Futhermore, Chief Economist PT CIMB Niaga Tbk Bank Adrian Panggabean said, Indonesia’s economy is predicted to be faced with many challenges next year. Indonesia’s economic growth is projected to be 4.9 percent, which is slightly lower than the 2018 average at 5 percent.

Volatility in the financial markets, as a consequence of lack of liquidity due to rising interest rates, is set to continue. This condition arose due to pressure from external factors and domestic market conditions which then affected national economic growth.

“From the global side, the challenges that will reduce Indonesia’s economic growth come from the prospect of continuing to normalize the Fed Fund Rate two to three times next year, the economic slowdown in China, the prospect of monetary normalization in the European zone, geopolitical friction is affecting oil prices, as well as the prospect of a continuing trade war between the US and China,” he said.

Another factor that helped influence Indonesia’s economic growth next year, he continued, was a non-expansionary government fiscal policy. This is also a consequence of the low tax ratio or our tax ratio, which is then accentuated by the effect of interest rate policy in maintaining the value of the rupiah but has an impact on weakening the dynamics of the real sector.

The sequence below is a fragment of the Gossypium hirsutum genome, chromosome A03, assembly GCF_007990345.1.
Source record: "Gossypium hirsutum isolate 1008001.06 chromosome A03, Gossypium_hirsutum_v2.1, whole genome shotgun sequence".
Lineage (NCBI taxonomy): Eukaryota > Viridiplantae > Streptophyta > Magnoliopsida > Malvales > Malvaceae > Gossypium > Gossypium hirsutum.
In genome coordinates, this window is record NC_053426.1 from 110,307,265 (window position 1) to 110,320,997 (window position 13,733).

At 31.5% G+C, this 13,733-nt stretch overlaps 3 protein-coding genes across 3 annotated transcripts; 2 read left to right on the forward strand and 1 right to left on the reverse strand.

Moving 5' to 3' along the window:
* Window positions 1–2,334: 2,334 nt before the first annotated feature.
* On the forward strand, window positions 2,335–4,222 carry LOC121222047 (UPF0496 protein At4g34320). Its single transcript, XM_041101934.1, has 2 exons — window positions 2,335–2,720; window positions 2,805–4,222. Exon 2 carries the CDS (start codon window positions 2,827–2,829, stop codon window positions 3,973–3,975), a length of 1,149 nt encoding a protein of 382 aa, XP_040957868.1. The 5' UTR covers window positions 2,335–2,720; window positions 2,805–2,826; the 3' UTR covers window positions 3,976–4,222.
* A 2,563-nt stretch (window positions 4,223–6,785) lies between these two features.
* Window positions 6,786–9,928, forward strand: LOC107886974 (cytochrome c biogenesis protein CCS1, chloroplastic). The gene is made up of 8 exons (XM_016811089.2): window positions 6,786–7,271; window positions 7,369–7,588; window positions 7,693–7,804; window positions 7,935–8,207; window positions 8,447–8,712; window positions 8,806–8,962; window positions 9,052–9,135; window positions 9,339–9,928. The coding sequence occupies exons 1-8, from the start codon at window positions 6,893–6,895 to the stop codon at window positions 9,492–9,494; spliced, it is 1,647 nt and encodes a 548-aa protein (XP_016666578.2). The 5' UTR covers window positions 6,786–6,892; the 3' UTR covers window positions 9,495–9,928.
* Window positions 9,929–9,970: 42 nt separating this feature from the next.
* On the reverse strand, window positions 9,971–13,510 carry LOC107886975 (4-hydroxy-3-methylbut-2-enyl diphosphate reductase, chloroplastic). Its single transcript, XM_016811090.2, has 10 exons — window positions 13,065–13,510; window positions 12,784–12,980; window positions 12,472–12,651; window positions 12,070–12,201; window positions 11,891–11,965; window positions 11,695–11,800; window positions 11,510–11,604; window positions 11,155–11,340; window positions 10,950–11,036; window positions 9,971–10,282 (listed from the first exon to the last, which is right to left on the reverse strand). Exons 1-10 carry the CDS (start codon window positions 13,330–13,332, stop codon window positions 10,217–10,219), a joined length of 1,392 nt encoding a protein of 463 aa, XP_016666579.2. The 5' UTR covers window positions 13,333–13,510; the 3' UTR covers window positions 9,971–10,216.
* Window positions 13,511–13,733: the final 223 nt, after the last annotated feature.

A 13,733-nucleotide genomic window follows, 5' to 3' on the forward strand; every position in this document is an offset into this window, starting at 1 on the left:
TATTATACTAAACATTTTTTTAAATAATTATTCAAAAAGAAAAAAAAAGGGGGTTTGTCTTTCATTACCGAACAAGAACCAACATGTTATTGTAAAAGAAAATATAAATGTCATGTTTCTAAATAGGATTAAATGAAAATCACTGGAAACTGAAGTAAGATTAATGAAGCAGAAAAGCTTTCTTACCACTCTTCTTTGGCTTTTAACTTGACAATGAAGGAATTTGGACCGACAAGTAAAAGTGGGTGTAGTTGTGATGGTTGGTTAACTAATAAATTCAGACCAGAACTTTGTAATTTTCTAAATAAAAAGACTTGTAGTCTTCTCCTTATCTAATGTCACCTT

On the other hand, the inflation rate throughout 2019 is expected to remain low. “I see both headline inflation and core inflation next year will be below the median BI target,” he said.

Panggabean explained, in line with the increase in the benchmark interest rate by 175 bps since May 2018, coupled with the hope that the government will conduct temporary rescheduling of a number of infrastructure projects to keep the current account deficit very wide, import pressure is expected to begin to decline in 2019.

He revealed, the CAD in 2019 is likely to be lower than 2018. CAD is expected to be in the range of 2.5 percent of GDP. By referring to the CAD prospects, and a list of global factors including stability in the US dollar index and the prospect of depreciation of the Yuan, Rupiah trading in 2019 will be at the level of 14,400-15,200 per US dollar.

Meanwhile, Mirae Sekuritas believes that the implementation will not be reflected in the numbers anytime soon, as it will take time to see the impact to the trade balance. As Indonesia recorded higher-than the November account for 4Q 2018, which expect to be higher than the 3.37 percent of GDP in 3Q18.

Also, the November trade deficit will add more pressure to the depreciation of the Rupiah.¬†Indonesia’s export performance in November 2018 was recorded at $14.83 billion. That number dropped 6.69 percent compared to October. The decline in exports was 3.28 percent compared to last year.

Meanwhile, November 2018 imports were recorded at $16.88 billion, down 4.47 percent compared to the previous month. When compared with November 2017 there was still an increase of 11.68 percent.

US$1: Rp14,500